Scientists find large, new storm on Neptune

The incredibly large, bright storm system was caught on camera at the W.M. Keck Observatory.
By Amy Wallace   |   Aug. 4, 2017 at 11:44 AM
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Aug. 4 (UPI) -- Scientists have discovered a storm system on the surface of Neptune near the planet's equator that is nearly the same size as Earth.

Researchers at the W.M. Keck Observatory, on Maunakea, Hawaii, discovered the massive storm system, which is about 5,600 miles long, one-third the size of Neptune's radius, and extends about 30 degrees in latitude and longitude.

"Seeing a storm this bright at such a low latitude is extremely surprising," Ned Molter, a graduate student at University of California, Berkeley, who spotted the storm complex during a test run of twilight observing at W. M. Keck Observatory, {link:said in a news release: "http://www.keckobservatory.org/recent/entry/new_storm_makes_surprise_appearance_on_neptune" target="_blank"). "Normally, this area is really quiet and we only see bright clouds in the mid-latitude bands, so to have such an enormous cloud sitting right at the equator is spectacular."

Scientists initially believed the storm system was the same Northern Cloud Complex that was seen in 1994 by the Hubble Space Telescope, after the Great Dark Spot that Voyager 2 captured in 1989.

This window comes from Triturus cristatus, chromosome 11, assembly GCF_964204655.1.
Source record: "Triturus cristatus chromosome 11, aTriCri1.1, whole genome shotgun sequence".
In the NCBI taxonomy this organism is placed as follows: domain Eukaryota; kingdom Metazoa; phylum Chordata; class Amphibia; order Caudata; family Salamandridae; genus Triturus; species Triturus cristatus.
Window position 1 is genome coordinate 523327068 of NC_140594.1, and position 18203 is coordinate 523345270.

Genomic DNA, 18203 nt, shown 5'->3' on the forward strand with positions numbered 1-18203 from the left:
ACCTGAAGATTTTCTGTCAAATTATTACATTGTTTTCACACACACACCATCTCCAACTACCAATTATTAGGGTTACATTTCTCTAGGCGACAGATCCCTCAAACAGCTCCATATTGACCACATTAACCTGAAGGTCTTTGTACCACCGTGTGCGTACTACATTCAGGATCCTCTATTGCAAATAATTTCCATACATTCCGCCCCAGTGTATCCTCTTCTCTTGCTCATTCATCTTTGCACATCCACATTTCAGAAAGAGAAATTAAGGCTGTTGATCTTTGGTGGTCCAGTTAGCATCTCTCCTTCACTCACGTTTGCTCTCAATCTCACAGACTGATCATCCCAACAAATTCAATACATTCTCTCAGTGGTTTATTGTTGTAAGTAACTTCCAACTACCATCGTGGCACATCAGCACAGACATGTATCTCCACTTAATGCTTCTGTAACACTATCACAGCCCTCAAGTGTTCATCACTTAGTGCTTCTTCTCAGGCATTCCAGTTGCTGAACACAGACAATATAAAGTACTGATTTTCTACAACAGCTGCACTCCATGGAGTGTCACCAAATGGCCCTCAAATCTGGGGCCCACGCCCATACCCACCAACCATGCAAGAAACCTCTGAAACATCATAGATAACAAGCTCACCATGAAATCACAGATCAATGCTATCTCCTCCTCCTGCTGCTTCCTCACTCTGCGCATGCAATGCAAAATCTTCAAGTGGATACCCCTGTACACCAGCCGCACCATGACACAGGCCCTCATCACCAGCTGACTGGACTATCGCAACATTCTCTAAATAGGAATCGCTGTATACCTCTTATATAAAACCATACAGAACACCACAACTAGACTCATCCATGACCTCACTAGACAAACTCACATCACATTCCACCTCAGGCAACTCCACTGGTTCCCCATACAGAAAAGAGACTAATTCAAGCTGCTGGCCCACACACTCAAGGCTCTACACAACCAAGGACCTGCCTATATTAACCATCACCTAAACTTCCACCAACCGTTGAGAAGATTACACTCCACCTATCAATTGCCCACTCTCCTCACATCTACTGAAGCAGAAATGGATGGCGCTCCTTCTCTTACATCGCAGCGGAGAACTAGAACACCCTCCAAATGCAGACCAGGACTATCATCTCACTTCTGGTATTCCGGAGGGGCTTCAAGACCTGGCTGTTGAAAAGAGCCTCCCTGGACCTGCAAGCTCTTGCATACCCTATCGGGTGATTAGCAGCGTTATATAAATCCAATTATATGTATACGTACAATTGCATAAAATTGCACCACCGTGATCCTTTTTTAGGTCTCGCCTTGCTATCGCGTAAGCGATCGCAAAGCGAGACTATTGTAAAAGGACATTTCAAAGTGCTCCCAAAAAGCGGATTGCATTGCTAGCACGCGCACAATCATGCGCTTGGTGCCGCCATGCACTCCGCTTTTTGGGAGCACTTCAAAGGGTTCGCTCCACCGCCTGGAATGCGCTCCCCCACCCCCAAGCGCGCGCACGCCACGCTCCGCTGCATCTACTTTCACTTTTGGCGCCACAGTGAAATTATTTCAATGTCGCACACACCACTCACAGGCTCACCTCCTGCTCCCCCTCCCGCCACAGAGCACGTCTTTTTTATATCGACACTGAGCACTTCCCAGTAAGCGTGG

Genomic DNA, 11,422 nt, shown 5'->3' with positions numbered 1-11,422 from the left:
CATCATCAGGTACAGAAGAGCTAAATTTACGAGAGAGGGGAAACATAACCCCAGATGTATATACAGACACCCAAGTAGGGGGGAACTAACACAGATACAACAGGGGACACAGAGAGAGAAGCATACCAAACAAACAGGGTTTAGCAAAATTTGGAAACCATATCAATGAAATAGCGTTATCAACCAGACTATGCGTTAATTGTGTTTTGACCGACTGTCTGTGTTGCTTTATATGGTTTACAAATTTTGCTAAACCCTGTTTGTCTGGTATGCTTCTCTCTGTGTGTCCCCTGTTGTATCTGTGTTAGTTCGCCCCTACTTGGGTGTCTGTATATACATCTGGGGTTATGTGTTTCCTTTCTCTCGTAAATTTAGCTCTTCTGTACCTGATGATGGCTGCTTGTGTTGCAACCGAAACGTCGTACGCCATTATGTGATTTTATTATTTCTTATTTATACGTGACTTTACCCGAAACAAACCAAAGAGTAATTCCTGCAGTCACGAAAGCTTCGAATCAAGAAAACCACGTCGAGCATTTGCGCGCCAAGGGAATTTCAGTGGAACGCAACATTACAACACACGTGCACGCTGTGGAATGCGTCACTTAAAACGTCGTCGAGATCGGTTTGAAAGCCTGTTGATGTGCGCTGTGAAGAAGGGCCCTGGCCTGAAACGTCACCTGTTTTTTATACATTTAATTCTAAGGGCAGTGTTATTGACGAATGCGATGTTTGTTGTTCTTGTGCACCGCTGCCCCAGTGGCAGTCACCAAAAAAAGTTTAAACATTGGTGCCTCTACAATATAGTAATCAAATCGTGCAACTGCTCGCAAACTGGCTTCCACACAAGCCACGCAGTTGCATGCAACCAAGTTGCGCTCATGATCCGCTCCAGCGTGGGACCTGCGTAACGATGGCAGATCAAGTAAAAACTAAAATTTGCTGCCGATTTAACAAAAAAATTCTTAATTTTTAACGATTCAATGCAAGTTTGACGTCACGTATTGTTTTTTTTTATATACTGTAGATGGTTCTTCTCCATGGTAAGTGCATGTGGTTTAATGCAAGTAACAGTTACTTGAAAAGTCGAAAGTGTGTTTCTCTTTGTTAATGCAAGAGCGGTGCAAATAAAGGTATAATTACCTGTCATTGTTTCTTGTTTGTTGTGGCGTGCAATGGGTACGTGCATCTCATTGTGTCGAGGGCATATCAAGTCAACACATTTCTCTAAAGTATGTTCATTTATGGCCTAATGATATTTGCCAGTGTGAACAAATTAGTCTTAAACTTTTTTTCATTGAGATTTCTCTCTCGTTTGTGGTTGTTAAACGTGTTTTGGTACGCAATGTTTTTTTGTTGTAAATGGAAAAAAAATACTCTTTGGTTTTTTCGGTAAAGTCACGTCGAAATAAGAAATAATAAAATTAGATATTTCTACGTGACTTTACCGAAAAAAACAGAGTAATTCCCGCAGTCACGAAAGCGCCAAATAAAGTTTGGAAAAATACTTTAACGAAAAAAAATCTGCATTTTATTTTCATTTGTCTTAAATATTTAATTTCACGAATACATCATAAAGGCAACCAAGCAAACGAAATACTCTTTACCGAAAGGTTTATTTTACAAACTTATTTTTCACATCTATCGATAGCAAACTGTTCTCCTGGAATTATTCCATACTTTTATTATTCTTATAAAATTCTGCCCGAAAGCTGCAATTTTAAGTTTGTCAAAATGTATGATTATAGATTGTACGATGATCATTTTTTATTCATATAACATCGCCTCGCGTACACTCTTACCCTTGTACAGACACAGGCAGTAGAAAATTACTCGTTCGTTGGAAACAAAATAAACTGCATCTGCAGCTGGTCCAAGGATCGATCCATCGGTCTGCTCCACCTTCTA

However, measurements of its location did not match, showing that the cloud complex is different from the Hubble-shot system.

"Historically, very bright clouds have occasionally been seen on Neptune, but usually at latitudes closer to the poles, around 15 to 60 degrees north or south," Professor Imke de Pater, of UC Berkeley's Astronomy Department, said. "Never before has a cloud been seen at, or so close to the equator, nor has one ever been this bright."

Scientists believe a huge, high-pressure, dark vortex system may be what's causing the cloud cover because as gases rise up in a vortex, they cool down and form clouds.

"This big vortex is sitting in a region where the air, overall, is subsiding rather than rising," de Pater said. "Moreover, a long-lasting vortex right at the equator would be hard to explain physically. This shows that there are extremely drastic changes in the dynamics of Neptune's atmosphere, and perhaps this is a seasonal weather event that may happen every few decades or so."

Researchers observed the storm system getting larger between June 26 and July 2.

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